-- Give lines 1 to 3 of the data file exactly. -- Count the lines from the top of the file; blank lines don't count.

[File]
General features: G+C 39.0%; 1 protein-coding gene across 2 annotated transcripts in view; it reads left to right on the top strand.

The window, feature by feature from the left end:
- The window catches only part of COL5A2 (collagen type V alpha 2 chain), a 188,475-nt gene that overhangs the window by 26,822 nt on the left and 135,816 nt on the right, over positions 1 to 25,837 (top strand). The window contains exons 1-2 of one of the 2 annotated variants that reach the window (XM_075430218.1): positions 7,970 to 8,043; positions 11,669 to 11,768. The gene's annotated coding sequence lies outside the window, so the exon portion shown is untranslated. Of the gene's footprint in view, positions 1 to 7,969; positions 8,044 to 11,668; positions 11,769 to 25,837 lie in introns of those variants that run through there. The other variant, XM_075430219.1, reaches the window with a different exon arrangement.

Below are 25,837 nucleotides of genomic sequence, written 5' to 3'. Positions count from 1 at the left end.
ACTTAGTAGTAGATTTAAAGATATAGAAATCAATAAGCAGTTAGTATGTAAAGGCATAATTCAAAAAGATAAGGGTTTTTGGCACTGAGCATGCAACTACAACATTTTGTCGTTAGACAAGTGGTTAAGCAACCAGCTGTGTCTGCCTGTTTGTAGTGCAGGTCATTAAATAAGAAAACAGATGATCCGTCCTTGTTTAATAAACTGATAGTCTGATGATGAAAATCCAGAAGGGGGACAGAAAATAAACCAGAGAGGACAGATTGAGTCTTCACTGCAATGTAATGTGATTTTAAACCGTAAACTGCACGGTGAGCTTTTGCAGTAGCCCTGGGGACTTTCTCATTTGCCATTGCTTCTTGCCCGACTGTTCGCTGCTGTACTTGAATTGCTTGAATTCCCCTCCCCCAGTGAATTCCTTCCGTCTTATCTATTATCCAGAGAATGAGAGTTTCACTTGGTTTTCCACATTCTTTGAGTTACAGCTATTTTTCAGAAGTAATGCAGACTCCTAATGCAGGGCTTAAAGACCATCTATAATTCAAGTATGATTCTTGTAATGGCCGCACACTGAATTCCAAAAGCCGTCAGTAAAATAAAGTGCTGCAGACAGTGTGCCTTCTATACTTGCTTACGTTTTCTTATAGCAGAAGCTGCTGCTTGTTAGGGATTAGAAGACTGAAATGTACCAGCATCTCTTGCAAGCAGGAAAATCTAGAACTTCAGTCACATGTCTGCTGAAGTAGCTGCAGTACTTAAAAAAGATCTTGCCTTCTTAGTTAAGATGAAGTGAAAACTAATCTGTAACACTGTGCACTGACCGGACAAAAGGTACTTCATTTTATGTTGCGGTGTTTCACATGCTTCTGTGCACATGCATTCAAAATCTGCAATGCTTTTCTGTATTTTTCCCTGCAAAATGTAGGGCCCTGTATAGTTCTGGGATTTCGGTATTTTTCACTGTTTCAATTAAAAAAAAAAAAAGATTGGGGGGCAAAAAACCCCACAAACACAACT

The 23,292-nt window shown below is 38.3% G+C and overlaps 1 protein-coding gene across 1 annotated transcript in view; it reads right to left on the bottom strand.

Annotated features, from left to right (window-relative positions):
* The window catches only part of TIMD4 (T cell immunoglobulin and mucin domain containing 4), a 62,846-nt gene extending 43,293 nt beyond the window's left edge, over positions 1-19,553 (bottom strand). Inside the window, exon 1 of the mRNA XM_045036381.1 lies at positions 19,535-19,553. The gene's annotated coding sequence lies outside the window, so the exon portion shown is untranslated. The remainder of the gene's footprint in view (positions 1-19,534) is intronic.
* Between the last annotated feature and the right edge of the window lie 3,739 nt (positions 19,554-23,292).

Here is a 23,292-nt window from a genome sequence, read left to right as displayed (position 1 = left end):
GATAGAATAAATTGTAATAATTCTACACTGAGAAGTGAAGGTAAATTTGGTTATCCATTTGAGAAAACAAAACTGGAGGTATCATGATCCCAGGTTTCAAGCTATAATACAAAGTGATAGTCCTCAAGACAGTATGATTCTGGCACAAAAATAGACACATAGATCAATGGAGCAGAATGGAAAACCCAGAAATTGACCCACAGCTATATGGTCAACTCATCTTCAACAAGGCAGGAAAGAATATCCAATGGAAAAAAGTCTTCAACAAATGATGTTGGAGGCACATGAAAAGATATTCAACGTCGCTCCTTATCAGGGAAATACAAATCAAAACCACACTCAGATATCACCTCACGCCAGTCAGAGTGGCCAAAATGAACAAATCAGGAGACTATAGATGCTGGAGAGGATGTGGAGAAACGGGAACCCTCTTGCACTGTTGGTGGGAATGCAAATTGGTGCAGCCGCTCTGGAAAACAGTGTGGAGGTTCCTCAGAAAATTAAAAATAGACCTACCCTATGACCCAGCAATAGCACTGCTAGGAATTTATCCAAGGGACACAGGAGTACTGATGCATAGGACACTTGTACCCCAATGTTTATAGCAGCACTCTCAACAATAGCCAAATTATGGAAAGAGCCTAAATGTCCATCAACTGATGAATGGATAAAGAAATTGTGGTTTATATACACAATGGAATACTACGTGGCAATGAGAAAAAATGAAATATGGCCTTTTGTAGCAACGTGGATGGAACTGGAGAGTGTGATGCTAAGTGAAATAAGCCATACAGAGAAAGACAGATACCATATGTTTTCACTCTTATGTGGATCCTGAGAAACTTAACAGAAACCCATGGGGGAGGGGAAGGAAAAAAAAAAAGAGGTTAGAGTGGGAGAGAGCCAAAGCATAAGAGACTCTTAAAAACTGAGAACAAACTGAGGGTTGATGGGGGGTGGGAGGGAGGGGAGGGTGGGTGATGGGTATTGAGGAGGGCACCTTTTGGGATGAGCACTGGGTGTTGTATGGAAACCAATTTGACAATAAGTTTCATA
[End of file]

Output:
General features: G+C 39.0%; 1 protein-coding gene across 2 annotated transcripts in view; it reads left to right on the top strand.

The window, feature by feature from the left end:
- The window catches only part of COL5A2 (collagen type V alpha 2 chain), a 188,475-nt gene that overhangs the window by 26,822 nt on the left and 135,816 nt on the right, over positions 1 to 25,837 (top strand). The window contains exons 1-2 of one of the 2 annotated variants that reach the window (XM_075430218.1): positions 7,970 to 8,043; positions 11,669 to 11,768. The gene's annotated coding sequence lies outside the window, so the exon portion shown is untranslated. Of the gene's footprint in view, positions 1 to 7,969; positions 8,044 to 11,668; positions 11,769 to 25,837 lie in introns of those variants that run through there. The other variant, XM_075430219.1, reaches the window with a different exon arrangement.